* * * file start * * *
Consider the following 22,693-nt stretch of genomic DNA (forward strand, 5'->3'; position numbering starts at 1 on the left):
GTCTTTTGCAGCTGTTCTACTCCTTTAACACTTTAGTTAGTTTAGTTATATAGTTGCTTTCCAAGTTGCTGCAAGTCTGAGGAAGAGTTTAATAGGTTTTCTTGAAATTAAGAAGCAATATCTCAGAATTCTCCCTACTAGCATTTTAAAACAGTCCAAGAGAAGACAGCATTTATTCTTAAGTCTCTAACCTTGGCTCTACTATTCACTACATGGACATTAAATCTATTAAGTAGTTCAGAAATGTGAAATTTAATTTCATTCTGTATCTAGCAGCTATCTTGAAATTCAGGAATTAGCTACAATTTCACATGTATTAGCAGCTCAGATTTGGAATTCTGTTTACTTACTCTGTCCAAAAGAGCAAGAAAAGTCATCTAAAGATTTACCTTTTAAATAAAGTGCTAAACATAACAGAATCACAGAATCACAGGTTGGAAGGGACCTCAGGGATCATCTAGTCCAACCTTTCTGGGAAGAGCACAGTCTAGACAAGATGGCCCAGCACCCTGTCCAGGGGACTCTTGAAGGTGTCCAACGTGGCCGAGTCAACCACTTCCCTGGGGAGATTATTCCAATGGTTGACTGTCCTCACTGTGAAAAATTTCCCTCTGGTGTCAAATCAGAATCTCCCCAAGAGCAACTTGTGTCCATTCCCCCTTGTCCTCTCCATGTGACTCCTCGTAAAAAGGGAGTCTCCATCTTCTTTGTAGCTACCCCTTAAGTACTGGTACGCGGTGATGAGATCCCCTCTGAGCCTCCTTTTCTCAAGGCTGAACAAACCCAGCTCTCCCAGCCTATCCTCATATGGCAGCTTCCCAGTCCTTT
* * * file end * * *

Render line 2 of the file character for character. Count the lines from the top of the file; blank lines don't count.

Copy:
GTCTTTTGCAGCTGTTCTACTCCTTTAACACTTTAGTTAGTTTAGTTATATAGTTGCTTTCCAAGTTGCTGCAAGTCTGAGGAAGAGTTTAATAGGTTTTCTTGAAATTAAGAAGCAATATCTCAGAATTCTCCCTACTAGCATTTTAAAACAGTCCAAGAGAAGACAGCATTTATTCTTAAGTCTCTAACCTTGGCTCTACTATTCACTACATGGACATTAAATCTATTAAGTAGTTCAGAAATGTGAAATTTAATTTCATTCTGTATCTAGCAGCTATCTTGAAATTCAGGAATTAGCTACAATTTCACATGTATTAGCAGCTCAGATTTGGAATTCTGTTTACTTACTCTGTCCAAAAGAGCAAGAAAAGTCATCTAAAGATTTACCTTTTAAATAAAGTGCTAAACATAACAGAATCACAGAATCACAGGTTGGAAGGGACCTCAGGGATCATCTAGTCCAACCTTTCTGGGAAGAGCACAGTCTAGACAAGATGGCCCAGCACCCTGTCCAGGGGACTCTTGAAGGTGTCCAACGTGGCCGAGTCAACCACTTCCCTGGGGAGATTATTCCAATGGTTGACTGTCCTCACTGTGAAAAATTTCCCTCTGGTGTCAAATCAGAATCTCCCCAAGAGCAACTTGTGTCCATTCCCCCTTGTCCTCTCCATGTGACTCCTCGTAAAAAGGGAGTCTCCATCTTCTTTGTAGCTACCCCTTAAGTACTGGTACGCGGTGATGAGATCCCCTCTGAGCCTCCTTTTCTCAAGGCTGAACAAACCCAGCTCTCCCAGCCTATCCTCATATGGCAGCTTCCCAGTCCTTT